Archiver > POLAND-ROOTS > 1999-09 > 0936460957

From: Carla <>
Subject: RE: [POLAND] Churches in Sroda
Date: Sat, 4 Sep 1999 09:02:37 -0700

On Saturday, September 04, 1999 9:30 AM, James P. Harlos
[SMTP:] wrote:

> I took advantage of the free maps from the LOC and received an excellent
> map of the area surrounding Sroda. An enlargement of the area showed two
> churches in Sroda, which agrees with the information in Sl~ownik
> Geograficzny where Sroda is given as having two churches, one Catholic
> one Protestant. I am trying to determine the name of the Catholic church
> the period from 1850-1880. I have looked at the web site for the
> Archdiocese of Poznan and it does list the church currently in Sroda.
> However, it does not give the dates for the churches. I have sent e-mail
> to the Archdiocese requesting the information with no response after many
> months. Does anybody have any idea concerning this.
Dear Jim and Poland-Roots List Friends,

My copy of Lidia Mullerowa's guidebook, "Roman Catholic Parishes in the
Polish People's Republic in 1984" shows TWO Catholic churches now in Sroda
Wielkopolska, city. (This is the designation for the Sroda nearest Poznan,
not the one nearer to Wroclaw). The are named as follows (forgive me for
omitting the Polish diacritical marks):

NMP Wniebowzietej
[NMP is an abbreviation referring to 'the most holy Virgin Mary')
This name is roughly equivalent to 'Our Lady Assumed into Heaven'

Najsw. Serca Pana Jezusa
(This name is roughly equivalent to 'The Most Sacred Heart of Jesus')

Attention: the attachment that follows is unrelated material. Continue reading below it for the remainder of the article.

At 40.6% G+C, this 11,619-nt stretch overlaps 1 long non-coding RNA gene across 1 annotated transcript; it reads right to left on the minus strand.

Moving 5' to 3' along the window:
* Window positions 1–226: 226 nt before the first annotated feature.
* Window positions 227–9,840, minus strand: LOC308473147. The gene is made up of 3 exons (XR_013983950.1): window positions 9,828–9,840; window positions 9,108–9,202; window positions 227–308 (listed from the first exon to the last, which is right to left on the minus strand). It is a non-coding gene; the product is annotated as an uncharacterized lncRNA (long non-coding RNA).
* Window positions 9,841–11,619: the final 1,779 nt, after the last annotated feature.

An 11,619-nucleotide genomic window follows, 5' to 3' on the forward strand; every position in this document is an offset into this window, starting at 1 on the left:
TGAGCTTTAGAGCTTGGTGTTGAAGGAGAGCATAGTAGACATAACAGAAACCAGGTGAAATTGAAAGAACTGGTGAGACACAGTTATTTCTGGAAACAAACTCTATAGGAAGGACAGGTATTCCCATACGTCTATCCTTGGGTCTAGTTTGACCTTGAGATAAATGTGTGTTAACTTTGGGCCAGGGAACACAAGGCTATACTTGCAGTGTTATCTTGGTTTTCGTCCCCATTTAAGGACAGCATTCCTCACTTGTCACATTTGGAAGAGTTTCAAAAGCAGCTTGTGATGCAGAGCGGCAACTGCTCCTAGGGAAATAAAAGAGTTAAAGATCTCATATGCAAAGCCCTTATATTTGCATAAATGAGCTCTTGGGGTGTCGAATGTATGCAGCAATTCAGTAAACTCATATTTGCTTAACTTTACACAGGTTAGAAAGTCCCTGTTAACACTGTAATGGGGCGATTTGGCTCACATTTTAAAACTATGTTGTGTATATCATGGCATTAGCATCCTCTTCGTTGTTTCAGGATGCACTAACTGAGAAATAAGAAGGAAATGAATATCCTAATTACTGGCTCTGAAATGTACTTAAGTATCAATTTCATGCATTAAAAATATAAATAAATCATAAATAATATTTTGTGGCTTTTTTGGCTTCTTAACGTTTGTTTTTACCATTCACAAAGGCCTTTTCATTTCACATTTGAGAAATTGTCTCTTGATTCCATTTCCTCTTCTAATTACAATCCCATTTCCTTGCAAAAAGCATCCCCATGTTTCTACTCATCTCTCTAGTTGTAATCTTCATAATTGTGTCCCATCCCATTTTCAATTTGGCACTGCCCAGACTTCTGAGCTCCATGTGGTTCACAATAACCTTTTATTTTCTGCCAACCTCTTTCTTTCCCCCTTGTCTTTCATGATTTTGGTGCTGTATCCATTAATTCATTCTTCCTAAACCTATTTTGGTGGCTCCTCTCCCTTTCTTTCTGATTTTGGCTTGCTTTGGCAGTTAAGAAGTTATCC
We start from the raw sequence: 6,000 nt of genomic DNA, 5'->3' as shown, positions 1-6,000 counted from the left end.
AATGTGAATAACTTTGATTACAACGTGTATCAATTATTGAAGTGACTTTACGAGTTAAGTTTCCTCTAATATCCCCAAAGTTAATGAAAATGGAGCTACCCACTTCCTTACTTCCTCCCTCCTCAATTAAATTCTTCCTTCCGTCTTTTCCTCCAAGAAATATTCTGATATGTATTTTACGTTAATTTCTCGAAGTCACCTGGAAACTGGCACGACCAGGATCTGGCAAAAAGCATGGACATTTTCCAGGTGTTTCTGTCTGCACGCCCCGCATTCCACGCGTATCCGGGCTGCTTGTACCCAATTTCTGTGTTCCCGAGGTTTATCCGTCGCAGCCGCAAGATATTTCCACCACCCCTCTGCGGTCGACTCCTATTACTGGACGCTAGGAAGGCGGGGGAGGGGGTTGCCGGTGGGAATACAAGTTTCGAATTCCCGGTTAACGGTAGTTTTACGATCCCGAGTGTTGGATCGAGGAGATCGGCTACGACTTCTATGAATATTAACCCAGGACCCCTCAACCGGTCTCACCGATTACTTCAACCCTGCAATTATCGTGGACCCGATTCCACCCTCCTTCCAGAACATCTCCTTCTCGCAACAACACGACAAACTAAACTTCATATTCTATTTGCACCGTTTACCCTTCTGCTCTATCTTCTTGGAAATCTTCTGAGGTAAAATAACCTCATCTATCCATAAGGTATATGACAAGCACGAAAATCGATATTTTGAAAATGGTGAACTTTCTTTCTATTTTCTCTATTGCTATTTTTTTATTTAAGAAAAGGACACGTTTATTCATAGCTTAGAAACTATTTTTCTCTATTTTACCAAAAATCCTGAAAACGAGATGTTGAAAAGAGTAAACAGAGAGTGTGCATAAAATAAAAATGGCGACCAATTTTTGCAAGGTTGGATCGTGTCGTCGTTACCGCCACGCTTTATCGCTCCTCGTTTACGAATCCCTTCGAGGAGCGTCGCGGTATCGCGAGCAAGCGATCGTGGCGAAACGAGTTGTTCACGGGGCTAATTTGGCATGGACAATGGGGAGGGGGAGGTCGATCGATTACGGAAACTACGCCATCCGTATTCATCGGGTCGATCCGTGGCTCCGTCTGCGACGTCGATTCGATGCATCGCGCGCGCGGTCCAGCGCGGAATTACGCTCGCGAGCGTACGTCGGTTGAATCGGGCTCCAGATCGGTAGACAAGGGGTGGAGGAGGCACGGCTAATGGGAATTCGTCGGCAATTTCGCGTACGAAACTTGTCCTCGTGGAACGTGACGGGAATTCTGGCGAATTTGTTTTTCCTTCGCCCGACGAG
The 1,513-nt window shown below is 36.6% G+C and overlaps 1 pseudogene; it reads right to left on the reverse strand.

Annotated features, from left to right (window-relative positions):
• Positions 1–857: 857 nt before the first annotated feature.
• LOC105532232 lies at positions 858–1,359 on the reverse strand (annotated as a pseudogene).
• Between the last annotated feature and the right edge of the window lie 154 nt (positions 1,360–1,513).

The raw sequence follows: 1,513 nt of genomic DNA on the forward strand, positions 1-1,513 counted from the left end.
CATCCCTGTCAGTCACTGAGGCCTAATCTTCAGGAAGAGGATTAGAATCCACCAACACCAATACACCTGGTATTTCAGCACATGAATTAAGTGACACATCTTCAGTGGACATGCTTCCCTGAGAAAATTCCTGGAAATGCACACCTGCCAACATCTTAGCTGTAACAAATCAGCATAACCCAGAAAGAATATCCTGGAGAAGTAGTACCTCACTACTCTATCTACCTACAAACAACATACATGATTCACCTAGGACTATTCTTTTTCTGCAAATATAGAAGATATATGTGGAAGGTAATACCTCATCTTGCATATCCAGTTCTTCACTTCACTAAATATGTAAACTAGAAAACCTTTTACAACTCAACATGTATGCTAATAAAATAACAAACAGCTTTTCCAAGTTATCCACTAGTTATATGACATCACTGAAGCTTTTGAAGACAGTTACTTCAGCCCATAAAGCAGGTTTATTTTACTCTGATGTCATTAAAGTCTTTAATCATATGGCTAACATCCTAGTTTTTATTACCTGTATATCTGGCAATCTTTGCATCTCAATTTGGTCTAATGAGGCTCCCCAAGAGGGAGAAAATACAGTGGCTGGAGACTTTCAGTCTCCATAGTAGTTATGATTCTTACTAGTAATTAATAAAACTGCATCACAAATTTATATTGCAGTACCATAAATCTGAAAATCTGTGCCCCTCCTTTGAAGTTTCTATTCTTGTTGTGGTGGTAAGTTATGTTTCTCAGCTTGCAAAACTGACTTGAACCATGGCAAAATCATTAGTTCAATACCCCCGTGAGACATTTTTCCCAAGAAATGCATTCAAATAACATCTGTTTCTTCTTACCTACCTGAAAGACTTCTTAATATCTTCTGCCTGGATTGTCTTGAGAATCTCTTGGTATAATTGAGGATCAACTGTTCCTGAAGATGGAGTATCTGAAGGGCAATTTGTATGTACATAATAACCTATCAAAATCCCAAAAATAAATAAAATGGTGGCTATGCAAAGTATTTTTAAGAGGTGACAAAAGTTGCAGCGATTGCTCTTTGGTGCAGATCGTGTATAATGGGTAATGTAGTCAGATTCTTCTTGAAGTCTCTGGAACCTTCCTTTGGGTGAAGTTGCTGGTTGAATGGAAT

The translation of the names is, I believe, supplied by Ms. Mullerowa's
editors, one of who is the wonderfully expert William F. (Fred) Hoffman.
I cannot take any credit for the interpretation, as I am astoundingly
lousy in the Polish language. :-)

It has been my experience in writing to Polish churches that, if there is
more than one Catholic church in the locality, and you happen to direct
your letter to the inappropriate one for the time frame you are seeking,
the priest there will usually forward your letter to the proper church.
(This usually only works if you are writing to a place which has a LIMITED
number of churches---obviously, it would not be too promising if you were
writing to, say, a place like Krakow, which is a large metropolitan city
with scores of churches!)

In your personal situation, Jim, I would either send a copy of your letter
to BOTH parishes, or use my "Eenie-Meanie-Minie-Moe" technique of picking
one, and hoping for the cooperation of the priest in having it forwarded.

In small towns and villages (as opposed to cities and larger towns), one
need usually not even worry about the specific *name* of the Catholic
church if sending a letter, as there is often only ONE in the location to
start with. The local Polish postal service will deliver your letter if it
is addressed in Polish to "Parafia Rzymsko-Katolickie" (Roman Catholic
Parish) for that place--they know its location well.

It is also fairly common, in my experience, to find that the same church in
a small place that was there in the ancestor's day is STILL there. .
.though of course, the buildings have been replaced/restored over time. In
my ancestral village of Wielowies, Kozmin (now Krotoszyn), Poznan, the
parish church at Wielowies has been there since at least the 1600's, and
the parish is still functioning there.

Hope this is helpful!

Best wishes,
Los Angeles

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